Wild Things

The weird and wonderful in the natural world

Sarah Zielinski

Wild Things


Wild Things

Animals get safe spots to cross the road — and car collisions drop

pronghorn

After overpasses and underpasses for pronghorns and other wildlife were constructed on a highway in Wyoming, vehicle collisions with animals dropped precipitously, a new study reports.

Sponsor Message

U.S. 191 is one of the driving options for people headed to Grand Teton or Yellowstone National Parks. But the road also cuts through prime territory for mule deer and pronghorns. And cars and large wildlife don’t usually mix well. When they do tangle, the cars end up heavily damaged, and the animals end up dead.

In an effort to reduce this conflict, the Wyoming Department of Transportation spent nearly $10 million to install two overpasses and six underpasses, along with deer-proof fencing, on sections of the highway near Daniel Junction in 2012. The sites for the passes were chosen based, in part, on the migration patterns of mule deer and pronghorns through the area.

Shortly after the installation, the animals were seen using the crossings, and vehicle collisions appeared to decline. The project was labeled a success. Now, an analysis of the project finds just how successful it has been: Car collisions with pronghorn have disappeared entirely and those with mule deer have dropped by 79 percent, Hall Sawyer of Western Ecosystems Technology Inc., and colleagues report May 16 in the Wildlife Society Bulletin.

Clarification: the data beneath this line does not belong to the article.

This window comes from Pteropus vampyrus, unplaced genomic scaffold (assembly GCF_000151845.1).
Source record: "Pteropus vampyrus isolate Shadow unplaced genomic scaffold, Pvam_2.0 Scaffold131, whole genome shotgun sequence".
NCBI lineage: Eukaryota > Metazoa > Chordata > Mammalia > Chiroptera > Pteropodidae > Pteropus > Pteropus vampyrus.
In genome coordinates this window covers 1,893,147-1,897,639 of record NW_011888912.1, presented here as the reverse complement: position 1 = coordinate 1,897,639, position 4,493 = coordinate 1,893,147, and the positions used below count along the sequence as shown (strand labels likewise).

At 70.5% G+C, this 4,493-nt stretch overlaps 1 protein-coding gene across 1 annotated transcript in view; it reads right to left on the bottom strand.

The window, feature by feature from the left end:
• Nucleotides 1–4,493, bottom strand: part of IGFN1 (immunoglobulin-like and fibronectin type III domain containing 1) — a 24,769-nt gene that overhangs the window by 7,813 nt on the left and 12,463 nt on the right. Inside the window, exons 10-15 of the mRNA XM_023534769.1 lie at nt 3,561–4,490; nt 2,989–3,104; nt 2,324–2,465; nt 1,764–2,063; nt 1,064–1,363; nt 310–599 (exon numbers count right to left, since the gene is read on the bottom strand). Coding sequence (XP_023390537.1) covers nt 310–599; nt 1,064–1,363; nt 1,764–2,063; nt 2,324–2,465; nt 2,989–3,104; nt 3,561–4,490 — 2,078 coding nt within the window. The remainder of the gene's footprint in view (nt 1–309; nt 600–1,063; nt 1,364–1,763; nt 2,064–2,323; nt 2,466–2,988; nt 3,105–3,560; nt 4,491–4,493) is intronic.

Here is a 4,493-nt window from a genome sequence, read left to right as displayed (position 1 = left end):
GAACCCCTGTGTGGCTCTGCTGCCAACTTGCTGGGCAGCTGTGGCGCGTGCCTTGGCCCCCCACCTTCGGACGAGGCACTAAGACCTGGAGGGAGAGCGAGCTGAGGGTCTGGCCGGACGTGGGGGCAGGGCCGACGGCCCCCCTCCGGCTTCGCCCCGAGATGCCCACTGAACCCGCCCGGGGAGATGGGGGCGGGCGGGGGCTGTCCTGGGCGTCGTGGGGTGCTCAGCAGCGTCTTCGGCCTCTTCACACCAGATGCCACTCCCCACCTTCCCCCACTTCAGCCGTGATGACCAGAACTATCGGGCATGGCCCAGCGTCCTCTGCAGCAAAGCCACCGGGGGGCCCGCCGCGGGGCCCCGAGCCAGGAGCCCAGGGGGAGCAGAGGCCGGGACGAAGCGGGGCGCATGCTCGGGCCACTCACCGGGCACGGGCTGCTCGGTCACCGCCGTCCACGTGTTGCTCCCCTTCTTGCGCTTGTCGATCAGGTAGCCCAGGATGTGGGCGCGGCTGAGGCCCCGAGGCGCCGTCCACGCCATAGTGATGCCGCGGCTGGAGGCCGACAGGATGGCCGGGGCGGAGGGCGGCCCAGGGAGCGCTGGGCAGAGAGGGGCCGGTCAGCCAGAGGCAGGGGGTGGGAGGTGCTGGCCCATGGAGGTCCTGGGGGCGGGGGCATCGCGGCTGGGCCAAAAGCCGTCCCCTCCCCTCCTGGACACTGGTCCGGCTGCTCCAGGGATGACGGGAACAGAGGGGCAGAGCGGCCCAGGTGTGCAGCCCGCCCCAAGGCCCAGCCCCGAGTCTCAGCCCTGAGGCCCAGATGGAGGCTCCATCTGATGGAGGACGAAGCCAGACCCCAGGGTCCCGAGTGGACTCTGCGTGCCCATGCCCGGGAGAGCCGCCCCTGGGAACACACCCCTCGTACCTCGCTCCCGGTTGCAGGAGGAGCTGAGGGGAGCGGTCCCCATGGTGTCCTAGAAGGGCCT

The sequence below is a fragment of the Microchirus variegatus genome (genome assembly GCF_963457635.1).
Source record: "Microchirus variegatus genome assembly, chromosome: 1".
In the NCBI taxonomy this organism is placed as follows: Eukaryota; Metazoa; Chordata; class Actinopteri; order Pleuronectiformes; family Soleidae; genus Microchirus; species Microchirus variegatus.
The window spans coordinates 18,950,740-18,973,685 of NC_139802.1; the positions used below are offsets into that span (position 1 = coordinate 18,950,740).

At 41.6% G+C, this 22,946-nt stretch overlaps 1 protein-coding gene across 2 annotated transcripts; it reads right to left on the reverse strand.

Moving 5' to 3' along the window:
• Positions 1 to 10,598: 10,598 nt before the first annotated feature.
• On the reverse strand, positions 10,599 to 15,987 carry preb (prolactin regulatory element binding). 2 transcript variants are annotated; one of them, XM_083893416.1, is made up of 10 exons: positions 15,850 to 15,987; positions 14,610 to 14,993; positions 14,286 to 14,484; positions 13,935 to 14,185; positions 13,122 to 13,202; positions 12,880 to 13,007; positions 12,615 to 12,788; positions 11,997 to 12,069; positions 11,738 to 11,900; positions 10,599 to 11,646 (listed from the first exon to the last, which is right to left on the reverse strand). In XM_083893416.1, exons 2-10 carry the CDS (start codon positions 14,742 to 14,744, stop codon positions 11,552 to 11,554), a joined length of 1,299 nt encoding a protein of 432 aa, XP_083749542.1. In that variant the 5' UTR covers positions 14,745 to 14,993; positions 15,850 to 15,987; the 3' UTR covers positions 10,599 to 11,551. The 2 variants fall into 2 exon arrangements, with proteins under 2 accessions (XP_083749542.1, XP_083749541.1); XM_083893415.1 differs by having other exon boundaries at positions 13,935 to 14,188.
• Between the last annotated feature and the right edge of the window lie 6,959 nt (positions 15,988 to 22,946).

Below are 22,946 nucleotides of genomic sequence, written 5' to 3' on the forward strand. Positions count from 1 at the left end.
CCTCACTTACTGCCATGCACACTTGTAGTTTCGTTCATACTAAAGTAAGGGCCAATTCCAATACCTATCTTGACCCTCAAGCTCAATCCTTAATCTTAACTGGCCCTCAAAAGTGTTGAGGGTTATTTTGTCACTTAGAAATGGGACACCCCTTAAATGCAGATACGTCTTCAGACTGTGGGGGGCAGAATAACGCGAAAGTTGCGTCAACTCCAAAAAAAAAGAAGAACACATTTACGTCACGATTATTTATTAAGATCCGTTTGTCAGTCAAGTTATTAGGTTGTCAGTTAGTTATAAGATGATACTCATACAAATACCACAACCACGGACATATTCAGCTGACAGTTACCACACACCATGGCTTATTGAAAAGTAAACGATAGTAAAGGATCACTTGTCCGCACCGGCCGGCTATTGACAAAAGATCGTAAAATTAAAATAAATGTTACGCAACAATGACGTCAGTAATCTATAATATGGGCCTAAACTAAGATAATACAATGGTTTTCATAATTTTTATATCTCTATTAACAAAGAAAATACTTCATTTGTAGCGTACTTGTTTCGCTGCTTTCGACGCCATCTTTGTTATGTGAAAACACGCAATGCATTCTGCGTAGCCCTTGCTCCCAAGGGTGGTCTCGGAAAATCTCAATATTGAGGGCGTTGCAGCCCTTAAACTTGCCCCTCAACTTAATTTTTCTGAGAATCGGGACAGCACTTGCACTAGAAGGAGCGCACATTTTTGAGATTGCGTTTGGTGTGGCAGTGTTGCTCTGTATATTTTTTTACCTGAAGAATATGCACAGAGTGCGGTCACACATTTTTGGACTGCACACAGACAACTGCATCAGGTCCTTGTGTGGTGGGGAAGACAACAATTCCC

Two digital cameras were installed at each overpass and one at each underpass to monitor wildlife using the crossings during the spring and fall migration periods in 2012 through 2015. Thousands of animals started using the pathways, and each year, more and more animals crossed the highway using these safe paths. Over the years, 40,251 mule deer and 19,290 pronghorn made their way through the passages.

Of the mule deer passing through, 79 percent used the underpasses. But among pronghorns, 92 percent took the overpasses. This confirms something that researchers had thought would be true but never really had any data to back up. They figured that ungulates such as pronghorns that live in open areas and are heavily reliant on vision to detect predators should prefer overpasses, because the structures would allow the animals to have better vision and movement. The new finding supports this, at least for pronghorns, and shows that building overpasses, which are more expensive than paths beneath highways, really is necessary for some animals.

This area of U.S. 191 was one of the worst for wildlife vehicle collisions before the crossings were built, averaging 85 per year from 2005 to 2012. By the third year after the installation, though, collisions had dropped to just 16 per year.

When the crossings were put in place, the Department of Transportation claimed that, by preventing vehicle collisions, the project would essentially pay for itself in 20 years. But this project has been so successful, the team calculates, that a crossing could pay for itself in just 4 years. And then, of course, there’s the benefit for the wildlife itself, which can now more easily and safely move through the landscape.